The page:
Women with high blood vitamin D levels after breast cancer diagnosis had a significantly higher than average long-term survival rate. These results come from a study carried out by Kaiser Permanente in Oakland, California and the Roswell Park Cancer Institute in New York State.
Vitamin D, which is considered more of a hormone than a vitamin, is mainly known for its role in the bones and is particularly indicated against osteoporosis. But many studies have shown that a deficiency in this vitamin can lead to several diseases such as cancer. In any case, many studies have shown a correlation but not necessarily a causal link, that is to say a clear link between cancer and vitamin D levels in the blood. Vitamin D can be synthesized in the skin under the effect of UVB rays from the sun. Food supplements are also often chosen as a source of vitamin D, especially in winter and in regions with little sun.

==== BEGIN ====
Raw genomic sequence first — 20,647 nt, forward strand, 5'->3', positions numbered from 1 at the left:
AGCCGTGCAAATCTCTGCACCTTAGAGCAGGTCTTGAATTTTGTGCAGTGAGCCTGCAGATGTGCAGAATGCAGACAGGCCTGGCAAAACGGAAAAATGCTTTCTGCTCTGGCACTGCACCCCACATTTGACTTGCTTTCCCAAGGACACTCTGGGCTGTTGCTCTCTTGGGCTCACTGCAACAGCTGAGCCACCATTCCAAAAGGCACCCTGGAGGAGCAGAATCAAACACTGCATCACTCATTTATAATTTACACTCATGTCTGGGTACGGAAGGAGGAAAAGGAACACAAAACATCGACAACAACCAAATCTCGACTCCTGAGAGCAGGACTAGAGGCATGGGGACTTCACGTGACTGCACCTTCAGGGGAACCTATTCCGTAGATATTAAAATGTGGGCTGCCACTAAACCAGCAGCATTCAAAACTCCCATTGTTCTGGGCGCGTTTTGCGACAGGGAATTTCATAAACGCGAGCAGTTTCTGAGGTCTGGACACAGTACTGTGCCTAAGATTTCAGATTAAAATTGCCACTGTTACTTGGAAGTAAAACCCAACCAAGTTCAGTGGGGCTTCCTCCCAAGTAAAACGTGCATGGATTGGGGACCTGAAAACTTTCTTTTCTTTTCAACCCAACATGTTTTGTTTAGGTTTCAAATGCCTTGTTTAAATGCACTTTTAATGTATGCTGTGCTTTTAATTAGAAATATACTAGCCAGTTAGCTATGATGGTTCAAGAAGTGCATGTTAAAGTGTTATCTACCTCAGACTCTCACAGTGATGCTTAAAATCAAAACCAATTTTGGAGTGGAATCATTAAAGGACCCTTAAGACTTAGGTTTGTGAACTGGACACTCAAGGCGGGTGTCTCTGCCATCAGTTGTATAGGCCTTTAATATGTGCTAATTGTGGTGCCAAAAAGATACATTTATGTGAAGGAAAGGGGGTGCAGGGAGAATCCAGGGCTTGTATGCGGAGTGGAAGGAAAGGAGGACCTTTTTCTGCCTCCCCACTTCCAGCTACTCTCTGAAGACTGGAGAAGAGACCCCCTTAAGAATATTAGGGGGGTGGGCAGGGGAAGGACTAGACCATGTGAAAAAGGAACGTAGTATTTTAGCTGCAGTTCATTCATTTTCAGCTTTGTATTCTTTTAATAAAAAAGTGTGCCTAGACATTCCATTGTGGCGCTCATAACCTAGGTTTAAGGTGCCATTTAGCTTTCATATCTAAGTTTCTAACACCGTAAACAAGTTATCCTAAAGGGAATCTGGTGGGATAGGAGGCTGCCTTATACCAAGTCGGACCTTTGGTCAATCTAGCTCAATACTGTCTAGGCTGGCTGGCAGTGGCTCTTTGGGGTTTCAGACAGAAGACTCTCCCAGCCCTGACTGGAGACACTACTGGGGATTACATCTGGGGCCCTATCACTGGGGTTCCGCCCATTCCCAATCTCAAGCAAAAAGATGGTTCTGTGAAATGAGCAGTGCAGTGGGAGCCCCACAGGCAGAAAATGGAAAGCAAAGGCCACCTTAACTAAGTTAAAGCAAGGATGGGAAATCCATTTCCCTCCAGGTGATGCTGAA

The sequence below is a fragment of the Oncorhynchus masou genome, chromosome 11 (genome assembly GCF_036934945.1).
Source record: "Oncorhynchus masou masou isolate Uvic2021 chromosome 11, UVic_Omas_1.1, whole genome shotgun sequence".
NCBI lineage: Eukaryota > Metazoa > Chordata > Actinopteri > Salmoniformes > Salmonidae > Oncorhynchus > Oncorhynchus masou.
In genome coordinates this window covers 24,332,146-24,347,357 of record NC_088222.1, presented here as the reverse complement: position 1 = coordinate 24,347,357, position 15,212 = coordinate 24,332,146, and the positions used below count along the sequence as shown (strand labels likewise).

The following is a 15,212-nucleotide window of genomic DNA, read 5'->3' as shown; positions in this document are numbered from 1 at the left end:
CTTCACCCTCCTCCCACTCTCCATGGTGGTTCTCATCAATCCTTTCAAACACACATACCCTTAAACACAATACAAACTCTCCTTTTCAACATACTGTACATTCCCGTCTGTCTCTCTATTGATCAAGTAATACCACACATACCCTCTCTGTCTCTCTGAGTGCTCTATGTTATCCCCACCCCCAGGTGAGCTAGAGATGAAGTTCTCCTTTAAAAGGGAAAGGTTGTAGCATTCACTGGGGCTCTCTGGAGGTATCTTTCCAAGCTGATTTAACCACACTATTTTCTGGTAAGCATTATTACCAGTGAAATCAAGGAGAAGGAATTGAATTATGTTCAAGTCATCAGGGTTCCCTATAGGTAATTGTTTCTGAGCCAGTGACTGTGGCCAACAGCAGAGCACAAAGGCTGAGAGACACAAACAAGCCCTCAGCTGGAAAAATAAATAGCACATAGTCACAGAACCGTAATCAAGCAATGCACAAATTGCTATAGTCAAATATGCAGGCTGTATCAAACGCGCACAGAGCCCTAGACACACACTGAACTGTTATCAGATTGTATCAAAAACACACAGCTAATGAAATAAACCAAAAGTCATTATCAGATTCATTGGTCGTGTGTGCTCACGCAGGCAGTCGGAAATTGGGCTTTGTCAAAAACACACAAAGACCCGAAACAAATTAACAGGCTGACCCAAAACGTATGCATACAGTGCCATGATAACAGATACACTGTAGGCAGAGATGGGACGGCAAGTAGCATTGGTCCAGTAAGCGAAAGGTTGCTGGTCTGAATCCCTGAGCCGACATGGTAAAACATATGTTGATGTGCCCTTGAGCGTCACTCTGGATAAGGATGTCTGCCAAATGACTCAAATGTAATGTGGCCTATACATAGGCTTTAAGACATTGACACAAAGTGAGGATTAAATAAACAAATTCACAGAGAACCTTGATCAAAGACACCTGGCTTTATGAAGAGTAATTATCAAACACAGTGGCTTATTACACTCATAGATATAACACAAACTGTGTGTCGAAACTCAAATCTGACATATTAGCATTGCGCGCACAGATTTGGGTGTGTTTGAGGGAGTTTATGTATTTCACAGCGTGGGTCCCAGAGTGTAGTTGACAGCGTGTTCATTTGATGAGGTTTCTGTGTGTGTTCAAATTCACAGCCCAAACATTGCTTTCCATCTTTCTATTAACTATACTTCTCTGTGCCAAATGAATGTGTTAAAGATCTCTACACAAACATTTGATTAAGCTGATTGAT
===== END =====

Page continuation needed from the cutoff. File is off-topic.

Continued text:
Vitamin D protects good breast cells and fights others
Although the mechanism explaining the influence of vitamin D on breast cancer is not yet well understood, American researchers believe that vitamin D may have a role in the development of normal breast cells, inhibiting reproduction and promoting death of cancer cells. Over 1,600 people were included in this study between 2006 and 2013. Participants provided blood samples within 2 months of diagnosis and answered questions about diet, lifestyle and other risk factors. A follow-up was carried out 6 months, 2, 4, 6 and 8 years later. The scientists also made statistical adjustments, in particular by taking certain factors such as age or obesity that can influence the level of vitamin D in the blood.
How much vitamin D to take?
Although this study did not examine the effects of vitamin D intake through food compared to dietary supplements, the scientists recommend consuming 600 IU of vitamin D per day in people aged 1 to 70. years, pregnant and breastfeeding women and 800 IU in people over 71 years old.
Song Yao, Marilyn L Kwan: Association of Serum Level of Vitamin D at Diagnosis With Breast Cancer Survival: A Case-Cohort Analysis in the Pathways Study. JAMA Oncology. doi:10.1001/jamaoncol.2016.4188
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